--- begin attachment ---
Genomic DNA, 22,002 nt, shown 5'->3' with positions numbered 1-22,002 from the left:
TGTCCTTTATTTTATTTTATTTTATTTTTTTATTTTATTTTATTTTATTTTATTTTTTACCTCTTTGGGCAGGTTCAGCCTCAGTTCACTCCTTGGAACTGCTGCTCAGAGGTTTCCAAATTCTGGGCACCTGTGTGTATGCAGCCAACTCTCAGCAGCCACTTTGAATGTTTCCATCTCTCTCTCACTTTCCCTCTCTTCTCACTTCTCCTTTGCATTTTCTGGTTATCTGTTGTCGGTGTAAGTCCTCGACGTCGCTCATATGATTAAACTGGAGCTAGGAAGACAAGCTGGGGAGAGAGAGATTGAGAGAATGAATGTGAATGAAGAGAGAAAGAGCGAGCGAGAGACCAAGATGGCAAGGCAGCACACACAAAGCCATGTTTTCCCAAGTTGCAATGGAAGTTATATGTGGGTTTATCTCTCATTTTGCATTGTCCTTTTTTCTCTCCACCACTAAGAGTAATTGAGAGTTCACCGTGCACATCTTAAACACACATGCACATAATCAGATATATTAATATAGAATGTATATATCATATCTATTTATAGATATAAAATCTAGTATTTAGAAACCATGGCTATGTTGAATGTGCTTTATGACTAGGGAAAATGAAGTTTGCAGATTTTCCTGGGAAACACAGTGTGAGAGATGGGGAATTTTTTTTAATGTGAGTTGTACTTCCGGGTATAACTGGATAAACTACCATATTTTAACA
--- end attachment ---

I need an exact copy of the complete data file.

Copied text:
Genomic DNA, 22,002 nt, shown 5'->3' with positions numbered 1-22,002 from the left:
TGTCCTTTATTTTATTTTATTTTATTTTTTTATTTTATTTTATTTTATTTTATTTTTTACCTCTTTGGGCAGGTTCAGCCTCAGTTCACTCCTTGGAACTGCTGCTCAGAGGTTTCCAAATTCTGGGCACCTGTGTGTATGCAGCCAACTCTCAGCAGCCACTTTGAATGTTTCCATCTCTCTCTCACTTTCCCTCTCTTCTCACTTCTCCTTTGCATTTTCTGGTTATCTGTTGTCGGTGTAAGTCCTCGACGTCGCTCATATGATTAAACTGGAGCTAGGAAGACAAGCTGGGGAGAGAGAGATTGAGAGAATGAATGTGAATGAAGAGAGAAAGAGCGAGCGAGAGACCAAGATGGCAAGGCAGCACACACAAAGCCATGTTTTCCCAAGTTGCAATGGAAGTTATATGTGGGTTTATCTCTCATTTTGCATTGTCCTTTTTTCTCTCCACCACTAAGAGTAATTGAGAGTTCACCGTGCACATCTTAAACACACATGCACATAATCAGATATATTAATATAGAATGTATATATCATATCTATTTATAGATATAAAATCTAGTATTTAGAAACCATGGCTATGTTGAATGTGCTTTATGACTAGGGAAAATGAAGTTTGCAGATTTTCCTGGGAAACACAGTGTGAGAGATGGGGAATTTTTTTTAATGTGAGTTGTACTTCCGGGTATAACTGGATAAACTACCATATTTTAACA